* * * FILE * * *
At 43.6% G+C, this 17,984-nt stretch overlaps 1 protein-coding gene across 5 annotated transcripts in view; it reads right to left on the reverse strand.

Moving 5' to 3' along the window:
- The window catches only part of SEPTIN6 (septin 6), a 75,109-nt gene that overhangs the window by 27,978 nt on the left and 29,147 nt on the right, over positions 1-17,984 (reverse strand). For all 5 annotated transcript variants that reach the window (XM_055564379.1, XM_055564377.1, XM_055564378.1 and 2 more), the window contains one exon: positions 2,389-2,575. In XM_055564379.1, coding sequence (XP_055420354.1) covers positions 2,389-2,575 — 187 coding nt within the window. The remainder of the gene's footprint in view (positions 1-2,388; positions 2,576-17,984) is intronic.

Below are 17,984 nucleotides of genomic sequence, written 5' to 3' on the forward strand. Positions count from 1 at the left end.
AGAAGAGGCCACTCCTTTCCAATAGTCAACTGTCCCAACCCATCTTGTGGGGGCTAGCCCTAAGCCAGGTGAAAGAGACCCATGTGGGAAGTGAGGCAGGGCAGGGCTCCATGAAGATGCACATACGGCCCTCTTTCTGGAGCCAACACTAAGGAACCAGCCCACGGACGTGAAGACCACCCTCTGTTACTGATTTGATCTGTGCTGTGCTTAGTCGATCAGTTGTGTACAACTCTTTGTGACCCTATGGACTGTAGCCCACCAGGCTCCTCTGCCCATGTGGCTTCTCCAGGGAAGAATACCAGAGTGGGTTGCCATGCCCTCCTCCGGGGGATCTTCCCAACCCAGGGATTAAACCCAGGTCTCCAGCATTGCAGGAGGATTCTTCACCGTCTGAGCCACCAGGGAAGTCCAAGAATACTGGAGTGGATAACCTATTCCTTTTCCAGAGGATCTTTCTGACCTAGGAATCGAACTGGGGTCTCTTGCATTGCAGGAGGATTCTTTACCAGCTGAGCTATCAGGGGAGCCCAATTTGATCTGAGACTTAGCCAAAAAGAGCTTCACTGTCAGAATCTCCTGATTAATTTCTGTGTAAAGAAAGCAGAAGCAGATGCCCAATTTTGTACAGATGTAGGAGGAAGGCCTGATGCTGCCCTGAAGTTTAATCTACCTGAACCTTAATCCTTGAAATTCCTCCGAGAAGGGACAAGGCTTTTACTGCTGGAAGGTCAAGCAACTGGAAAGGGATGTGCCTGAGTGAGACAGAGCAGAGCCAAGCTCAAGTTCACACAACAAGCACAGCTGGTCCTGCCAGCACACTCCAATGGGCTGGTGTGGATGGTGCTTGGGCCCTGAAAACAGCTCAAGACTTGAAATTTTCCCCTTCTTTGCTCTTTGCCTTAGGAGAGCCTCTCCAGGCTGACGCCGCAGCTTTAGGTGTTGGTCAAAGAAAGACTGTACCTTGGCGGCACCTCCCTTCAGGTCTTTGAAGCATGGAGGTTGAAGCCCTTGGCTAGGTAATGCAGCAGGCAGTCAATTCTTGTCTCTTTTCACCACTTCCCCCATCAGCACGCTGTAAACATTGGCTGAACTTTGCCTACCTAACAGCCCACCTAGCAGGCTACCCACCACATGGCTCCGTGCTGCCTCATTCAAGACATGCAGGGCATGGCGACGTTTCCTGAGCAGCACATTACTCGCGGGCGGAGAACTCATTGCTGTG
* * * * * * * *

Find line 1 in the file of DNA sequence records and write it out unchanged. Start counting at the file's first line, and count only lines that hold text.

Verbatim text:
At 43.6% G+C, this 17,984-nt stretch overlaps 1 protein-coding gene across 5 annotated transcripts in view; it reads right to left on the reverse strand.